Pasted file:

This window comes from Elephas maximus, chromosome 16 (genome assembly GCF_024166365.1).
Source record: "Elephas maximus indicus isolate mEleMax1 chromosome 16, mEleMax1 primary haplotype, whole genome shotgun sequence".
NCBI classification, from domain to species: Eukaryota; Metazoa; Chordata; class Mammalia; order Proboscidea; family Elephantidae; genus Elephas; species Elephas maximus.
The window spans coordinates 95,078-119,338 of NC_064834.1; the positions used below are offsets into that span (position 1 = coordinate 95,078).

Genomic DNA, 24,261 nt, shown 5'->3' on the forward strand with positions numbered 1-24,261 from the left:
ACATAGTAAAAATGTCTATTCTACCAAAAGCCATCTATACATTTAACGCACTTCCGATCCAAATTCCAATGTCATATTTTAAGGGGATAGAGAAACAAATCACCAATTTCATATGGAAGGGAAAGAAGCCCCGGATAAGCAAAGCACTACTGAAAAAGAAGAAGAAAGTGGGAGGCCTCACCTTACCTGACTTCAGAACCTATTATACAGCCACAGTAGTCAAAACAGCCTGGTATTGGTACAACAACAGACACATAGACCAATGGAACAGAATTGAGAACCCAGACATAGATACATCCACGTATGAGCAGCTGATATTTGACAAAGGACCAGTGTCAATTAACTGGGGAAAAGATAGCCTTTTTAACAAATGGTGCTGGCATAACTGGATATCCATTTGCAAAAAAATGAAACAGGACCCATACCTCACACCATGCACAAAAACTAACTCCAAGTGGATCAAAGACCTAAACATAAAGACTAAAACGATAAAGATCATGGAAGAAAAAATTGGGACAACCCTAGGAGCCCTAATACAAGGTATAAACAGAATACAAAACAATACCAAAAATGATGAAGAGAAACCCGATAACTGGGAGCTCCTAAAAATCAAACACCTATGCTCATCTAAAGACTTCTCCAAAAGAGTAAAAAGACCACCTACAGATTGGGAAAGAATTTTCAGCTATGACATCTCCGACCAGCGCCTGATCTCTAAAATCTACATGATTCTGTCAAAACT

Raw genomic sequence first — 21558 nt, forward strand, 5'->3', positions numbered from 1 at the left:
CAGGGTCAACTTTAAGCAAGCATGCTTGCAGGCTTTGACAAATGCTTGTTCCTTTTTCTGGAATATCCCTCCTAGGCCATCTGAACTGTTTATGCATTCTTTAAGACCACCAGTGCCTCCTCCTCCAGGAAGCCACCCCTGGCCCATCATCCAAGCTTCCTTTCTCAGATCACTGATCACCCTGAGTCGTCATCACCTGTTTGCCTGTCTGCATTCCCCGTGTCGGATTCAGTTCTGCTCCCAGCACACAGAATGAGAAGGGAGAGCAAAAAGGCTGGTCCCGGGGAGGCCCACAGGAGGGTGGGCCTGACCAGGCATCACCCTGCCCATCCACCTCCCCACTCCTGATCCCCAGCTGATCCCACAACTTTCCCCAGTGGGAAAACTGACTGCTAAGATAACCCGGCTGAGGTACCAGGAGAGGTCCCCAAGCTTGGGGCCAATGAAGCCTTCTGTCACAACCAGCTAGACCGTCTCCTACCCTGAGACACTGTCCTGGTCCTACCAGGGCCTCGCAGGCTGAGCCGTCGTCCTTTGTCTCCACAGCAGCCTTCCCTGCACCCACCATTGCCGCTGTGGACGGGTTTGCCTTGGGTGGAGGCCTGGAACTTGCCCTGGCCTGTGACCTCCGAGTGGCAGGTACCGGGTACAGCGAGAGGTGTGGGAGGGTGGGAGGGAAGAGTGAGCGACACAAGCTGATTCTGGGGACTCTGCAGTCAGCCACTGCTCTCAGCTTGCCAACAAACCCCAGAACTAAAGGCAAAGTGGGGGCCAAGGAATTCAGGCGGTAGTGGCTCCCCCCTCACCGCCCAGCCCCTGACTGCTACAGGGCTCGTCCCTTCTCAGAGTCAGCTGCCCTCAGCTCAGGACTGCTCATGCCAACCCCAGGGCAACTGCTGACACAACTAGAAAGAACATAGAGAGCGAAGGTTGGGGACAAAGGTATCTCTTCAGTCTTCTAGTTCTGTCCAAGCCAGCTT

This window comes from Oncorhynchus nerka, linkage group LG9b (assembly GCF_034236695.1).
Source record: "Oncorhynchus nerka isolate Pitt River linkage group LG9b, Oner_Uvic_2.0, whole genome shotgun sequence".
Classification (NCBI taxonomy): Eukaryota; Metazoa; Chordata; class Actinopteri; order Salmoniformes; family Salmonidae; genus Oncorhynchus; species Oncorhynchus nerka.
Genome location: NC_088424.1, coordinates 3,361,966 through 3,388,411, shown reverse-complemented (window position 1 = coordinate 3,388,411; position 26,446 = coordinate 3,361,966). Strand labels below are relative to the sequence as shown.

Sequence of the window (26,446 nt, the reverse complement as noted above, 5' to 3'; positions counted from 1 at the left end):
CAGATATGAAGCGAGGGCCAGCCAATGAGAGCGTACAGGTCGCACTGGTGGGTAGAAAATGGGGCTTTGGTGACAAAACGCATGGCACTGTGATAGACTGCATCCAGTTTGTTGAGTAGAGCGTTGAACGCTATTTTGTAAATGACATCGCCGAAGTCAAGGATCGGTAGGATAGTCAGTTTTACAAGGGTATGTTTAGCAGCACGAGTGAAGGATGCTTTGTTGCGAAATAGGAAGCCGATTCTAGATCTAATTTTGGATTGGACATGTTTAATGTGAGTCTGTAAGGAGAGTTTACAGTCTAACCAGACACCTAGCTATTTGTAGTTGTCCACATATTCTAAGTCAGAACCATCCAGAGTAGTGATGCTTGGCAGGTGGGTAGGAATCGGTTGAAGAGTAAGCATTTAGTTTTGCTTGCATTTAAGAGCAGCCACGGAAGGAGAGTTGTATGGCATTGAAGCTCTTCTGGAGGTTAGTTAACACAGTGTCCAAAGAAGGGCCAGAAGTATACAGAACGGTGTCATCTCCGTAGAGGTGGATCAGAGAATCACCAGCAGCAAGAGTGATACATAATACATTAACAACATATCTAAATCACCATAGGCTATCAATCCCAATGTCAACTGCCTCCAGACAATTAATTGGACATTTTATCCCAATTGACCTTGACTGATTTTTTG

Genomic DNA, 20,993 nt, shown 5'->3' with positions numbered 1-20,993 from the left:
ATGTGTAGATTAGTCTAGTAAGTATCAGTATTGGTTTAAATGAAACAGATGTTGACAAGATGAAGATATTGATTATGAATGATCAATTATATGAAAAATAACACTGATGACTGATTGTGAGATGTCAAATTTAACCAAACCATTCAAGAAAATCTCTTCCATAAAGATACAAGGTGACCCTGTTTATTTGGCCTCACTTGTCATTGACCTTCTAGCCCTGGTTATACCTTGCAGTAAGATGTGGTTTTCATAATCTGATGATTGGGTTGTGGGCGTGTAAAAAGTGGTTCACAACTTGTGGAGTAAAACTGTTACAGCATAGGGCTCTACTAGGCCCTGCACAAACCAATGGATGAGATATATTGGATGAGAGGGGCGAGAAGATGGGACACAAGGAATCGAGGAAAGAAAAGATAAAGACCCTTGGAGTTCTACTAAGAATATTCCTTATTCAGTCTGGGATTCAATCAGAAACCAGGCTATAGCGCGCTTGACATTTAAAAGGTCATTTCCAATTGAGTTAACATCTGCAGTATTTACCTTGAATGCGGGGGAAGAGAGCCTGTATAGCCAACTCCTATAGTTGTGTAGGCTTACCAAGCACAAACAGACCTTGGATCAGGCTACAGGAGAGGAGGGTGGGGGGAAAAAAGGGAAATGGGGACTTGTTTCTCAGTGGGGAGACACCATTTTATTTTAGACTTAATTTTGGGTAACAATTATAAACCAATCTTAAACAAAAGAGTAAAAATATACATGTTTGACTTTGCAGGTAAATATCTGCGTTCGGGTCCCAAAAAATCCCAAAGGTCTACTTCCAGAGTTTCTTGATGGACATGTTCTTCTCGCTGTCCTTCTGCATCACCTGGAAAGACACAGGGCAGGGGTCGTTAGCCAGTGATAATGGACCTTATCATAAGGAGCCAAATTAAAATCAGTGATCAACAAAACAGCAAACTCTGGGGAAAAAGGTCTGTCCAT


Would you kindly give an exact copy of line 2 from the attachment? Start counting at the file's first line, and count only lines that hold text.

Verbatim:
Source record: "Elephas maximus indicus isolate mEleMax1 chromosome 16, mEleMax1 primary haplotype, whole genome shotgun sequence".